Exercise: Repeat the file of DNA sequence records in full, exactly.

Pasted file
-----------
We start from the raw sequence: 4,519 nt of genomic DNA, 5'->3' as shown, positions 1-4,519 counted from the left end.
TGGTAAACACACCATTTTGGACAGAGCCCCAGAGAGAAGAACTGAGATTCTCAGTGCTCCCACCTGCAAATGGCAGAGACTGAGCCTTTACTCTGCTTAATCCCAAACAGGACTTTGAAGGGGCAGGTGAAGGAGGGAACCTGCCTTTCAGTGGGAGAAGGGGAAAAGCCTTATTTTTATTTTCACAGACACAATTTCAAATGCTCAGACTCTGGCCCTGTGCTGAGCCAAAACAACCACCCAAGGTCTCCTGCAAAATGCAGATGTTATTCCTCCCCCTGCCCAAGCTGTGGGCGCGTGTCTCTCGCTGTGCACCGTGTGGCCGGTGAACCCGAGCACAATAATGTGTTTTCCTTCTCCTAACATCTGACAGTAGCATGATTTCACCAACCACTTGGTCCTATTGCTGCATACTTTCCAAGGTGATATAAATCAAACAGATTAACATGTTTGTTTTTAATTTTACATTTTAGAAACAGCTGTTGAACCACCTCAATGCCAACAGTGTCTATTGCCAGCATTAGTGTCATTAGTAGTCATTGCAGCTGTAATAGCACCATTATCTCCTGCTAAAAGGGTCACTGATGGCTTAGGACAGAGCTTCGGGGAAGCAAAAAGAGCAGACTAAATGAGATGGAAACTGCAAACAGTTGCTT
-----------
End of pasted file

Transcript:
We start from the raw sequence: 4,519 nt of genomic DNA, 5'->3' as shown, positions 1-4,519 counted from the left end.
TGGTAAACACACCATTTTGGACAGAGCCCCAGAGAGAAGAACTGAGATTCTCAGTGCTCCCACCTGCAAATGGCAGAGACTGAGCCTTTACTCTGCTTAATCCCAAACAGGACTTTGAAGGGGCAGGTGAAGGAGGGAACCTGCCTTTCAGTGGGAGAAGGGGAAAAGCCTTATTTTTATTTTCACAGACACAATTTCAAATGCTCAGACTCTGGCCCTGTGCTGAGCCAAAACAACCACCCAAGGTCTCCTGCAAAATGCAGATGTTATTCCTCCCCCTGCCCAAGCTGTGGGCGCGTGTCTCTCGCTGTGCACCGTGTGGCCGGTGAACCCGAGCACAATAATGTGTTTTCCTTCTCCTAACATCTGACAGTAGCATGATTTCACCAACCACTTGGTCCTATTGCTGCATACTTTCCAAGGTGATATAAATCAAACAGATTAACATGTTTGTTTTTAATTTTACATTTTAGAAACAGCTGTTGAACCACCTCAATGCCAACAGTGTCTATTGCCAGCATTAGTGTCATTAGTAGTCATTGCAGCTGTAATAGCACCATTATCTCCTGCTAAAAGGGTCACTGATGGCTTAGGACAGAGCTTCGGGGAAGCAAAAAGAGCAGACTAAATGAGATGGAAACTGCAAACAGTTGCTT